My children are at an age where they can finally enjoy Harry Potter.  Together we are reading the novels and watching the movies.  As we discuss the different plot points and characters, I pause to reflect on the controversy surrounding the series over a decade ago.  I remember religious factions banning the books for the promotion of bad behavior, witchcraft/magic, and other infractions too long to list.  As a lover and academic of literature, I find the Harry Potter books to be well done.  I’m jealous of how J. K. Rowling could tell a multi-layered story in a rich, magical world.

J. K. Rowling’s world exploits the horrible underbelly and the simple goodness of human nature.  As the reader delves deeper into the world of Hogwarts, there is a longing to shed the Muggles skin and dive into the magical world where the magical misfits can overcome adversity.  As we read about the abuse Harry suffers at the hands of the people who were supposed to take care of him, we cringe.  How often are people abused because of their differences?  As a reader, you know Harry is innocent, so it’s heartbreaking to see him abused because of his family’s fear of his differences.  The movies try to make the abusive nature of Harry’s family a bookmark into a comedy, but in the books, there is nothing humorous about the situation.  Then the idea of having mixed blood (mudblood) is also very cringe-worthy because it’s the perfect depiction of what people do to discriminate in their social, racial, and gender-based circles.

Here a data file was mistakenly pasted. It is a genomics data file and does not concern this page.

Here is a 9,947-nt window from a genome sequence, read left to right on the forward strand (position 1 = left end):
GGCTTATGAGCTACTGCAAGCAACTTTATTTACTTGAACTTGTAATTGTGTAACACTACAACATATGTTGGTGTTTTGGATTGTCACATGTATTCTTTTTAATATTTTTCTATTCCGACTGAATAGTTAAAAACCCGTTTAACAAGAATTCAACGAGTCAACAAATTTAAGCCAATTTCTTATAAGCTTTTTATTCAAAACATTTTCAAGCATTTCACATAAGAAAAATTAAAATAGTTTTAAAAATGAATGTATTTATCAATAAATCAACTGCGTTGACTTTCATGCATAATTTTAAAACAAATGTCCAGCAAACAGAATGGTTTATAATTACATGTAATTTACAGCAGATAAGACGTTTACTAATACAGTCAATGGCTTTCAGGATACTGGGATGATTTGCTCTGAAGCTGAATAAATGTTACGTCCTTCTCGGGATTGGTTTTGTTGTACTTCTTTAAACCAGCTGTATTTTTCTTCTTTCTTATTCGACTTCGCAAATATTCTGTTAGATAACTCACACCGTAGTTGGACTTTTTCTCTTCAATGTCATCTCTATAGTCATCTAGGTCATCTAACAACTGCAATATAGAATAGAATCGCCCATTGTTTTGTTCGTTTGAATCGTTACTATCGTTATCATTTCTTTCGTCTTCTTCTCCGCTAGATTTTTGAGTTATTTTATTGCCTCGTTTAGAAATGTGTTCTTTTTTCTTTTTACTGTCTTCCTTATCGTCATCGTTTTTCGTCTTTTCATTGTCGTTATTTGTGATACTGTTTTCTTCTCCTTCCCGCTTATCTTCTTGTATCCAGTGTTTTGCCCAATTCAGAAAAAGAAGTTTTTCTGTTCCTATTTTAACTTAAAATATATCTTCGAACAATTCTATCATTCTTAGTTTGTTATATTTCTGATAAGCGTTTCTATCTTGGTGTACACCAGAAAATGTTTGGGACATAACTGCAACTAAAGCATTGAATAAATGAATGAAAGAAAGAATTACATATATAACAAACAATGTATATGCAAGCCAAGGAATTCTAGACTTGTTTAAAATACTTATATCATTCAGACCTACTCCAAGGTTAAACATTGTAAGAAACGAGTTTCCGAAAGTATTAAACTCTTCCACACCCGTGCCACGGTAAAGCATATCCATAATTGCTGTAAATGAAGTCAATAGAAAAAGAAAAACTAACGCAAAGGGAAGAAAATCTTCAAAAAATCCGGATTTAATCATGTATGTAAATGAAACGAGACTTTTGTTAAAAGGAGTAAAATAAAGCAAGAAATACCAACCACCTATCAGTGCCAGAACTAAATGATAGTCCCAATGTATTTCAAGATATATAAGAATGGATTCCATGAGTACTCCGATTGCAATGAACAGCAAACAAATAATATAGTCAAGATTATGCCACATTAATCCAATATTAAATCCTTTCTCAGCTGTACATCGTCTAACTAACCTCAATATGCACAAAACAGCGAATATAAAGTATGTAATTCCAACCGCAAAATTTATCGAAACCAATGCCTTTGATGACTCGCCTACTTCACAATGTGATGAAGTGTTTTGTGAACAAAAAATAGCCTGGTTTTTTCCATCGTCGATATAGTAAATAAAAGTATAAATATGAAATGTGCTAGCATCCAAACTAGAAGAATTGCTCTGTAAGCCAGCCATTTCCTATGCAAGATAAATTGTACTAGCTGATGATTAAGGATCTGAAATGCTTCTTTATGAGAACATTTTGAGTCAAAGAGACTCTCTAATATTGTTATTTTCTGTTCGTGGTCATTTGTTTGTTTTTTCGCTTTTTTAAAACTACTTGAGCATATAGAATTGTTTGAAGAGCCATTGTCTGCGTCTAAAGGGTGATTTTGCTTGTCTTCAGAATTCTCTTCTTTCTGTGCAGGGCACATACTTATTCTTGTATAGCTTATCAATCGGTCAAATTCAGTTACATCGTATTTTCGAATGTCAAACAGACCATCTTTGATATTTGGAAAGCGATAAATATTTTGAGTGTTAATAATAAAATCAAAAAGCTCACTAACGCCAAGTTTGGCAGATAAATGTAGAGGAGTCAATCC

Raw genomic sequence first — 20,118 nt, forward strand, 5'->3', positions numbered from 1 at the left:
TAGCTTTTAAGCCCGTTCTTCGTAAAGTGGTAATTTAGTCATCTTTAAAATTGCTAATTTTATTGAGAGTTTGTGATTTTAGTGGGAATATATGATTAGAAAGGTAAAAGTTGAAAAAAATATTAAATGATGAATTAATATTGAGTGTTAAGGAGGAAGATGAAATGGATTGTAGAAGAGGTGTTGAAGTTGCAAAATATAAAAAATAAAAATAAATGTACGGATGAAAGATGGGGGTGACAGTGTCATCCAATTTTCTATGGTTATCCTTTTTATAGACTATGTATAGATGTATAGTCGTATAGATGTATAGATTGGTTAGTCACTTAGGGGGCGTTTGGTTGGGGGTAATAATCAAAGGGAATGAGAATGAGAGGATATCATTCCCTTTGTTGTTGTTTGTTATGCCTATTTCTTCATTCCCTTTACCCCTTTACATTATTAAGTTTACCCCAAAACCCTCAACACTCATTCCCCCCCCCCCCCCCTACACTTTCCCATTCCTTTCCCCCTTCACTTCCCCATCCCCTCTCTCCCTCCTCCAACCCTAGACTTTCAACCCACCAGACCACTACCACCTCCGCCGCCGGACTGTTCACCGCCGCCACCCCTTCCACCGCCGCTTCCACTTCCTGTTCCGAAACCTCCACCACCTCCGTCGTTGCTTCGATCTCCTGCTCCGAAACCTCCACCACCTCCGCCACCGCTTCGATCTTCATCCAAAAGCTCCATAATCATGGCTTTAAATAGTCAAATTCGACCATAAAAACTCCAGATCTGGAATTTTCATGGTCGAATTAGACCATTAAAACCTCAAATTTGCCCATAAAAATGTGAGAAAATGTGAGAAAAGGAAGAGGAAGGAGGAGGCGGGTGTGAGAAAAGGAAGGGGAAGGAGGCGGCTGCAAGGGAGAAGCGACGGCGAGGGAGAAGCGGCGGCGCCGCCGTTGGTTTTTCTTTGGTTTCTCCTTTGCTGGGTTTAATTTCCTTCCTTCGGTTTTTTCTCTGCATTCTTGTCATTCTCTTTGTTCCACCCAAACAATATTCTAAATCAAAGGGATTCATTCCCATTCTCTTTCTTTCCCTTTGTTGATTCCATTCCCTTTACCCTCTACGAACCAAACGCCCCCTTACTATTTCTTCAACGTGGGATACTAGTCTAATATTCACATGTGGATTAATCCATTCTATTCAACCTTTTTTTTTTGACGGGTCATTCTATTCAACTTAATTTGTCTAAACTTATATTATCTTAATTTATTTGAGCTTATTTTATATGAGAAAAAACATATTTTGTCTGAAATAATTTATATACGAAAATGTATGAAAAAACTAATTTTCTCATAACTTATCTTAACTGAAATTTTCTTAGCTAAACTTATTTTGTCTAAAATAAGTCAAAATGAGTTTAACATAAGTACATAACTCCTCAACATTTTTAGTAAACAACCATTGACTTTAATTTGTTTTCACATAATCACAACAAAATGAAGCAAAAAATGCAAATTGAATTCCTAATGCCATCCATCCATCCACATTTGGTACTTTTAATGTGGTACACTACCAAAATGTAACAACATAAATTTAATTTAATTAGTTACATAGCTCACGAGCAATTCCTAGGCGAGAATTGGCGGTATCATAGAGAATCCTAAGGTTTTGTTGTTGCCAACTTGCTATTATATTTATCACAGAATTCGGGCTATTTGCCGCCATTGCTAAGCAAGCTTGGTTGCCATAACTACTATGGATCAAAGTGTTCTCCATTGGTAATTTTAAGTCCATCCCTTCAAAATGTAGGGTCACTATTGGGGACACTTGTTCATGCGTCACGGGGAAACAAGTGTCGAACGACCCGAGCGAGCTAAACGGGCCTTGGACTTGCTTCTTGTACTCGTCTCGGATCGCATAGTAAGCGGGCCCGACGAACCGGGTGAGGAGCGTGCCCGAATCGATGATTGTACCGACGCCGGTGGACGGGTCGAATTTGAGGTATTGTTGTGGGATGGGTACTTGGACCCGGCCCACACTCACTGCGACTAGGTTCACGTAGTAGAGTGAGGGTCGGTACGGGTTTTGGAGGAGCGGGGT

I don’t think a book like one from the Harry Potter series would be considered worthy literature in public or private schools.  There is a time and a place to read literature penned by dead men and women long ago, but in this turbulent time, there is a wealth of learning in the pages of a fantasy world where heroes come from unexpected places and the antagonist is clearly labeled.



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